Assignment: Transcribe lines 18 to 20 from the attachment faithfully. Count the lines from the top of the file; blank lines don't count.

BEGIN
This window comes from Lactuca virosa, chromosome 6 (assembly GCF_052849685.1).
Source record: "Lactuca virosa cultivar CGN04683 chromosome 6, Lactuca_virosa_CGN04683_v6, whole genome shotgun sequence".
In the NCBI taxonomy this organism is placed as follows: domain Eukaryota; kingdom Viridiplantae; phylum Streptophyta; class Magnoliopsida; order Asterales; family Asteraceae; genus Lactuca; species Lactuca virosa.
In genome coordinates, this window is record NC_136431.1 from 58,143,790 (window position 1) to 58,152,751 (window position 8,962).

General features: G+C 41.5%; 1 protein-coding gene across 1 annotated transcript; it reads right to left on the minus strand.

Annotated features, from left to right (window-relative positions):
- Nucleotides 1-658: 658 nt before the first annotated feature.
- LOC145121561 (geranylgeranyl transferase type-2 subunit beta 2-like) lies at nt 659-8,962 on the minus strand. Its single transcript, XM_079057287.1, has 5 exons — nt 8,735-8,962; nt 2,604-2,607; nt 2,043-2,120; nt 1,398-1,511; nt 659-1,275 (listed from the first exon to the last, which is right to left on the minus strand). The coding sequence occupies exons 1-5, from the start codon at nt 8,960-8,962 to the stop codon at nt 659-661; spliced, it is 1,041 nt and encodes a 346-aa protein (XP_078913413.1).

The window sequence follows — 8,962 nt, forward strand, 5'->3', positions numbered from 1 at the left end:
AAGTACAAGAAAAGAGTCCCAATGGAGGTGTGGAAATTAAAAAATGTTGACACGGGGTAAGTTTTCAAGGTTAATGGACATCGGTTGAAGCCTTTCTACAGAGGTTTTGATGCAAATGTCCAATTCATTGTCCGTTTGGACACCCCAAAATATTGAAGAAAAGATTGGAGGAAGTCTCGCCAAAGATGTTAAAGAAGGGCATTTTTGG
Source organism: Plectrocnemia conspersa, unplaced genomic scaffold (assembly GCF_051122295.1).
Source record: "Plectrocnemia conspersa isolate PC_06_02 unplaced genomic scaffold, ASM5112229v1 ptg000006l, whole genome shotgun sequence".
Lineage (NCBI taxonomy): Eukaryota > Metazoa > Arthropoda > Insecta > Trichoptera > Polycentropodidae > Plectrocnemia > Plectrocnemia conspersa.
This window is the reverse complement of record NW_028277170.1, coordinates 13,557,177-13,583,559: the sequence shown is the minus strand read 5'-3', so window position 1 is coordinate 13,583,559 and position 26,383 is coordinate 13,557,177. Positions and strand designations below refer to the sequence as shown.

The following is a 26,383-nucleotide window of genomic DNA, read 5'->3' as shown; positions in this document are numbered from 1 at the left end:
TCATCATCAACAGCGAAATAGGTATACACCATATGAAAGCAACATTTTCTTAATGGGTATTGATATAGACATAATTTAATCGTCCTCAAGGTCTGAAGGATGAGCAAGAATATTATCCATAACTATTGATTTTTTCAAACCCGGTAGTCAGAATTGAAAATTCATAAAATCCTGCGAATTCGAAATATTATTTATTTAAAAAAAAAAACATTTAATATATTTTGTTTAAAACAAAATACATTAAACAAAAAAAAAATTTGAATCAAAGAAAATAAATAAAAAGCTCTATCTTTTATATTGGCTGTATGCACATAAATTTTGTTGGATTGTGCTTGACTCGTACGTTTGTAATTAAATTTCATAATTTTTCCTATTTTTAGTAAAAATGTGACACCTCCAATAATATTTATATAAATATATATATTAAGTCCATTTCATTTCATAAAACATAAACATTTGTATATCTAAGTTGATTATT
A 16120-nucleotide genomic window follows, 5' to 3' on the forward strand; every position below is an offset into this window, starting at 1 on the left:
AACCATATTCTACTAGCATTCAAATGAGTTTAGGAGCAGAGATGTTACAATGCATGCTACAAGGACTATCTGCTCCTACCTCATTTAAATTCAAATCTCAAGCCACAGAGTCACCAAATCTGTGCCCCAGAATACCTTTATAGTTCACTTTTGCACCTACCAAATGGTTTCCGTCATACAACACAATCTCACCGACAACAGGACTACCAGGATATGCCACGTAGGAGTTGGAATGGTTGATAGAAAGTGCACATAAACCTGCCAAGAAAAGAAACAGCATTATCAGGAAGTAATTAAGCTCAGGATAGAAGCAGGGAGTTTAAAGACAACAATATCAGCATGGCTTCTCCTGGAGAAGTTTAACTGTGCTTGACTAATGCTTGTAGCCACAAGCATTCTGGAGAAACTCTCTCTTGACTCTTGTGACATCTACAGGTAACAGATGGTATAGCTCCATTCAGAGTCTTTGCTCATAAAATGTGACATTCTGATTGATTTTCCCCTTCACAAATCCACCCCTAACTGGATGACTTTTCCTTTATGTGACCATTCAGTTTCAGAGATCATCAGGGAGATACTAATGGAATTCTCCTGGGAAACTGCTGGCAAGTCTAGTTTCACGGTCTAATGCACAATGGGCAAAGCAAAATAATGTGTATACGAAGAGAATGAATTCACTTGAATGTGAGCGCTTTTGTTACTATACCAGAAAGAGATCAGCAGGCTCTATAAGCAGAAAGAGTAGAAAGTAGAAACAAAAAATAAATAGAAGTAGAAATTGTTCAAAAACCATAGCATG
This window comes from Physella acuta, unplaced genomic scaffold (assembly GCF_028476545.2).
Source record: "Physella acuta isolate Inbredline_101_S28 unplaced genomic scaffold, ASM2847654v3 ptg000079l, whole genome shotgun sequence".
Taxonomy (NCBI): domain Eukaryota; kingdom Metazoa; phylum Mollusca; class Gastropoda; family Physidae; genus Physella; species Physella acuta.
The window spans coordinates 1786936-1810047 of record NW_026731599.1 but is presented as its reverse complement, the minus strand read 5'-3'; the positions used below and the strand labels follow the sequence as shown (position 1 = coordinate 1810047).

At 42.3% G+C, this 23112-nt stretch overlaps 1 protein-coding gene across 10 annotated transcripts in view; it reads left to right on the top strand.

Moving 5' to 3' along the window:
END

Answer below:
AACCATATTCTACTAGCATTCAAATGAGTTTAGGAGCAGAGATGTTACAATGCATGCTACAAGGACTATCTGCTCCTACCTCATTTAAATTCAAATCTCAAGCCACAGAGTCACCAAATCTGTGCCCCAGAATACCTTTATAGTTCACTTTTGCACCTACCAAATGGTTTCCGTCATACAACACAATCTCACCGACAACAGGACTACCAGGATATGCCACGTAGGAGTTGGAATGGTTGATAGAAAGTGCACATAAACCTGCCAAGAAAAGAAACAGCATTATCAGGAAGTAATTAAGCTCAGGATAGAAGCAGGGAGTTTAAAGACAACAATATCAGCATGGCTTCTCCTGGAGAAGTTTAACTGTGCTTGACTAATGCTTGTAGCCACAAGCATTCTGGAGAAACTCTCTCTTGACTCTTGTGACATCTACAGGTAACAGATGGTATAGCTCCATTCAGAGTCTTTGCTCATAAAATGTGACATTCTGATTGATTTTCCCCTTCACAAATCCACCCCTAACTGGATGACTTTTCCTTTATGTGACCATTCAGTTTCAGAGATCATCAGGGAGATACTAATGGAATTCTCCTGGGAAACTGCTGGCAAGTCTAGTTTCACGGTCTAATGCACAATGGGCAAAGCAAAATAATGTGTATACGAAGAGAATGAATTCACTTGAATGTGAGCGCTTTTGTTACTATACCAGAAAGAGATCAGCAGGCTCTATAAGCAGAAAGAGTAGAAAGTAGAAACAAAAAATAAATAGAAGTAGAAATTGTTCAAAAACCATAGCATG
This window comes from Physella acuta, unplaced genomic scaffold (assembly GCF_028476545.2).
Source record: "Physella acuta isolate Inbredline_101_S28 unplaced genomic scaffold, ASM2847654v3 ptg000079l, whole genome shotgun sequence".